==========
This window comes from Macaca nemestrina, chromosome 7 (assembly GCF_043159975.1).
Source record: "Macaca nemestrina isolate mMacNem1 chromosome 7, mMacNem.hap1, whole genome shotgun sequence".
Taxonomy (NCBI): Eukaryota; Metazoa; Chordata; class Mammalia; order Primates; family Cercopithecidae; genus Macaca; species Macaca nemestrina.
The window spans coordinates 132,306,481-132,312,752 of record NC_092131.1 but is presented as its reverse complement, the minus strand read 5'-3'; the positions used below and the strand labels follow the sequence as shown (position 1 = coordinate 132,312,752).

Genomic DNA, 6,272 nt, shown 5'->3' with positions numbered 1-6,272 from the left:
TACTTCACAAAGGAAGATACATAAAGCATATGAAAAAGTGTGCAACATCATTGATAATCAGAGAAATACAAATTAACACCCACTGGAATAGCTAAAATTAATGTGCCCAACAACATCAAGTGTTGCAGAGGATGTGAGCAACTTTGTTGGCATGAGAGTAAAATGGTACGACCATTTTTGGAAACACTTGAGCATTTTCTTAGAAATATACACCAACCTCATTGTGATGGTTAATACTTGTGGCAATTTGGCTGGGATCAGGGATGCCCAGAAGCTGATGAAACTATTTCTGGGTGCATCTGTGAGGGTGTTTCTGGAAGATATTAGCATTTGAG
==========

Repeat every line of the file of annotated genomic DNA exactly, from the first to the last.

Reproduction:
This window comes from Macaca nemestrina, chromosome 7 (assembly GCF_043159975.1).
Source record: "Macaca nemestrina isolate mMacNem1 chromosome 7, mMacNem.hap1, whole genome shotgun sequence".
Taxonomy (NCBI): Eukaryota; Metazoa; Chordata; class Mammalia; order Primates; family Cercopithecidae; genus Macaca; species Macaca nemestrina.
The window spans coordinates 132,306,481-132,312,752 of record NC_092131.1 but is presented as its reverse complement, the minus strand read 5'-3'; the positions used below and the strand labels follow the sequence as shown (position 1 = coordinate 132,312,752).

Genomic DNA, 6,272 nt, shown 5'->3' with positions numbered 1-6,272 from the left:
TACTTCACAAAGGAAGATACATAAAGCATATGAAAAAGTGTGCAACATCATTGATAATCAGAGAAATACAAATTAACACCCACTGGAATAGCTAAAATTAATGTGCCCAACAACATCAAGTGTTGCAGAGGATGTGAGCAACTTTGTTGGCATGAGAGTAAAATGGTACGACCATTTTTGGAAACACTTGAGCATTTTCTTAGAAATATACACCAACCTCATTGTGATGGTTAATACTTGTGGCAATTTGGCTGGGATCAGGGATGCCCAGAAGCTGATGAAACTATTTCTGGGTGCATCTGTGAGGGTGTTTCTGGAAGATATTAGCATTTGAG